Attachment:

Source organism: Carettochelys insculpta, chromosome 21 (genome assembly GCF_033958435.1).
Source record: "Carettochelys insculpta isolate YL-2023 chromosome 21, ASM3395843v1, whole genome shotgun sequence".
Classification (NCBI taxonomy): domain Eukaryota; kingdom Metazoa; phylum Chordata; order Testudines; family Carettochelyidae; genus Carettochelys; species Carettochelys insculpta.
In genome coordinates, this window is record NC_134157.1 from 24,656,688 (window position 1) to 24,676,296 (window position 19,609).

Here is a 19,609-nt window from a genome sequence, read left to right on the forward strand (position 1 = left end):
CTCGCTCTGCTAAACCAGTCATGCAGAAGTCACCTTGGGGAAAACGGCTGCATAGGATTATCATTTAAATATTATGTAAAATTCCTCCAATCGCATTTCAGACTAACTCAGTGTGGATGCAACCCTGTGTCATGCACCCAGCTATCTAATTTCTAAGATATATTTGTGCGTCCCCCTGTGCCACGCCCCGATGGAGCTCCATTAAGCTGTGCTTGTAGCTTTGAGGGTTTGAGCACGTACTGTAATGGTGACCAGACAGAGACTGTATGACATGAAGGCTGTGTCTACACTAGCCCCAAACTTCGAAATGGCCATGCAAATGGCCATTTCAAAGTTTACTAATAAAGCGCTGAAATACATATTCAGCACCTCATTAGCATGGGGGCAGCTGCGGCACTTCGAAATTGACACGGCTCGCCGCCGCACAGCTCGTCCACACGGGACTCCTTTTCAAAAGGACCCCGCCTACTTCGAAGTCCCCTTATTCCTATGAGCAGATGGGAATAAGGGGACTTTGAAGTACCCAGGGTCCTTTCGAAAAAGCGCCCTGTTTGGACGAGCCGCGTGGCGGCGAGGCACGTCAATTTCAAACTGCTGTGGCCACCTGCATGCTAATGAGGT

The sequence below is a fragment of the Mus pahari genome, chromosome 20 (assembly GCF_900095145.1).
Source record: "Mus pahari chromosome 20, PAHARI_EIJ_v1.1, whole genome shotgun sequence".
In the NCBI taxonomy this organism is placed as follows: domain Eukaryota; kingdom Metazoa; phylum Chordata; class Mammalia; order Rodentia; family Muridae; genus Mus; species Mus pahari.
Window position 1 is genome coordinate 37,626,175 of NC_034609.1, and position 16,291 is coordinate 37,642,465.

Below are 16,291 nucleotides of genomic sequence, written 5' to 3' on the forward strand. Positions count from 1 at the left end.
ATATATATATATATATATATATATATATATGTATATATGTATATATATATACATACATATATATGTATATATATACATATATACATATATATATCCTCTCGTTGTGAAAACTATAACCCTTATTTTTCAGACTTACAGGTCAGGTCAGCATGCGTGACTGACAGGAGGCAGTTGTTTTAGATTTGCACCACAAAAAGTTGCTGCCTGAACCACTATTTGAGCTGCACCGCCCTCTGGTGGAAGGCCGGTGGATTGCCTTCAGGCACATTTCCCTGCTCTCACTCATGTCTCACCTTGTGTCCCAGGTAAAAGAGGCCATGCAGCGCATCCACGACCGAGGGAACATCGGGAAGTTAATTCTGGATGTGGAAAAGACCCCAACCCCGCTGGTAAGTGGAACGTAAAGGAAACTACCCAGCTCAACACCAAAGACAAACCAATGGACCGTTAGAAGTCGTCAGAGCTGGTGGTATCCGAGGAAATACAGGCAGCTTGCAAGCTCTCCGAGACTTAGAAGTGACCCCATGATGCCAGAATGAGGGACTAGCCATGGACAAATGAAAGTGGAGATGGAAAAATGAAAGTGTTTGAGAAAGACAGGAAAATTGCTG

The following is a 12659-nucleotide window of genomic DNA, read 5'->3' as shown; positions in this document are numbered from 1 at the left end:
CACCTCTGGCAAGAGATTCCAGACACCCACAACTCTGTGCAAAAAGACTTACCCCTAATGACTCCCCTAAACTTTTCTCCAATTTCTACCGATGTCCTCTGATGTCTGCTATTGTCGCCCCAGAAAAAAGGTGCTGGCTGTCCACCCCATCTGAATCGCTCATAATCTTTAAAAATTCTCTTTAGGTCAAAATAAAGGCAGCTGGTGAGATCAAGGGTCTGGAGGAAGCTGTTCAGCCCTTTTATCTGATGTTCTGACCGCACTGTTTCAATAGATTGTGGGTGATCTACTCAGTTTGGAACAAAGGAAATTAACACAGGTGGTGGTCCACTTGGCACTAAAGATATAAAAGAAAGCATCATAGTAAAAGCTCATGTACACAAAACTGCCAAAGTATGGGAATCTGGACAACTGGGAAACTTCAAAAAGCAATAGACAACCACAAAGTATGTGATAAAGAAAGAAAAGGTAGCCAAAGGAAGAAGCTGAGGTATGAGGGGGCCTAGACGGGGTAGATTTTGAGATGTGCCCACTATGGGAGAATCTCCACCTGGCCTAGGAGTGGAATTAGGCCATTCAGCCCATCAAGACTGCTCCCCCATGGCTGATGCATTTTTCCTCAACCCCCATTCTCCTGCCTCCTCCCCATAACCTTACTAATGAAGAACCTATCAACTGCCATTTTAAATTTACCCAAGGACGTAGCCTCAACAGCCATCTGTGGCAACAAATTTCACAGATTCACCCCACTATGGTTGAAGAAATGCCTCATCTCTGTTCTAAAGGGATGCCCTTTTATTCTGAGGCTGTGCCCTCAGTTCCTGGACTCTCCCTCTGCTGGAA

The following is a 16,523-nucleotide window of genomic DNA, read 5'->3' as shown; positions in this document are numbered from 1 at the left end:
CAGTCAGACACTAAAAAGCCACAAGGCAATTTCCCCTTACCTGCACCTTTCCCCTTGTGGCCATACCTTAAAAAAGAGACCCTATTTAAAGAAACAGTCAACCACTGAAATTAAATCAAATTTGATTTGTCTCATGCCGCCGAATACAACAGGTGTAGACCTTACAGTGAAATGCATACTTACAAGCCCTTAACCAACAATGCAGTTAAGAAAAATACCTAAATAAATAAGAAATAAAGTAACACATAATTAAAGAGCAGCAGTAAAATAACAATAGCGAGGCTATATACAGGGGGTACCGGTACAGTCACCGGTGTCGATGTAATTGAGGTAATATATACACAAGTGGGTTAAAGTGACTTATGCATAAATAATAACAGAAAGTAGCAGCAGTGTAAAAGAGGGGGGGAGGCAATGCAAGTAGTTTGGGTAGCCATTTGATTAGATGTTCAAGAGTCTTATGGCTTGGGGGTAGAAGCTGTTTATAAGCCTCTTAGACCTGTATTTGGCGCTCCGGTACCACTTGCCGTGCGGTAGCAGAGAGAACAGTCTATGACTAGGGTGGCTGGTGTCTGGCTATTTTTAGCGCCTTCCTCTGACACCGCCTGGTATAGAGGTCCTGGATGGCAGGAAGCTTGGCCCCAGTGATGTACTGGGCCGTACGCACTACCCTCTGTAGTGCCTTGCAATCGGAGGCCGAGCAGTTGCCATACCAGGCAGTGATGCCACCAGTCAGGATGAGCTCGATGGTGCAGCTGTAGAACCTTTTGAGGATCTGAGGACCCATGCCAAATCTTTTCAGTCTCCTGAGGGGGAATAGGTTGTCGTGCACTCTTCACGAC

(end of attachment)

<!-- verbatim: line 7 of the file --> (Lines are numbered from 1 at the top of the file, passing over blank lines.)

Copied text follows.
The sequence below is a fragment of the Mus pahari genome, chromosome 20 (assembly GCF_900095145.1).